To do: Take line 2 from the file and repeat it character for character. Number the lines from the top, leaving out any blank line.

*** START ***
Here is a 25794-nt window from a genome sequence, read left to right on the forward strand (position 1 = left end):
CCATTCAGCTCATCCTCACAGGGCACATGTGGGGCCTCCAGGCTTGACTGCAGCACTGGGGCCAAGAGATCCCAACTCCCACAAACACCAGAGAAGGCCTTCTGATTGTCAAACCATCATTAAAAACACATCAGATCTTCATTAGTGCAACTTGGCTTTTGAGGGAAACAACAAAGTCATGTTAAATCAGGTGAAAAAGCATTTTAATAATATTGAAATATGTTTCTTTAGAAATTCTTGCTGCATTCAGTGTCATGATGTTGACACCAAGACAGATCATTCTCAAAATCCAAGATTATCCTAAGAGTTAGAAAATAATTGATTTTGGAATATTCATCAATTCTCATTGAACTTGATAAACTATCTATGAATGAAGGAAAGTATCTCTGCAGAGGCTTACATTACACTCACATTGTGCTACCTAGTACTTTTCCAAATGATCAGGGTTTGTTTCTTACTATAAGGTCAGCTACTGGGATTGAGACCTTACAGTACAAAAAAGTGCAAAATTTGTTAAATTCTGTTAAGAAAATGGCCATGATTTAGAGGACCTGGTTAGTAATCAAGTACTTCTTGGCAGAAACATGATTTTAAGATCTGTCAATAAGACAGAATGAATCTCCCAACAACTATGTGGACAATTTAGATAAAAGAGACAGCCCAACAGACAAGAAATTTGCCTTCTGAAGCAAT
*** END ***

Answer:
CCATTCAGCTCATCCTCACAGGGCACATGTGGGGCCTCCAGGCTTGACTGCAGCACTGGGGCCAAGAGATCCCAACTCCCACAAACACCAGAGAAGGCCTTCTGATTGTCAAACCATCATTAAAAACACATCAGATCTTCATTAGTGCAACTTGGCTTTTGAGGGAAACAACAAAGTCATGTTAAATCAGGTGAAAAAGCATTTTAATAATATTGAAATATGTTTCTTTAGAAATTCTTGCTGCATTCAGTGTCATGATGTTGACACCAAGACAGATCATTCTCAAAATCCAAGATTATCCTAAGAGTTAGAAAATAATTGATTTTGGAATATTCATCAATTCTCATTGAACTTGATAAACTATCTATGAATGAAGGAAAGTATCTCTGCAGAGGCTTACATTACACTCACATTGTGCTACCTAGTACTTTTCCAAATGATCAGGGTTTGTTTCTTACTATAAGGTCAGCTACTGGGATTGAGACCTTACAGTACAAAAAAGTGCAAAATTTGTTAAATTCTGTTAAGAAAATGGCCATGATTTAGAGGACCTGGTTAGTAATCAAGTACTTCTTGGCAGAAACATGATTTTAAGATCTGTCAATAAGACAGAATGAATCTCCCAACAACTATGTGGACAATTTAGATAAAAGAGACAGCCCAACAGACAAGAAATTTGCCTTCTGAAGCAAT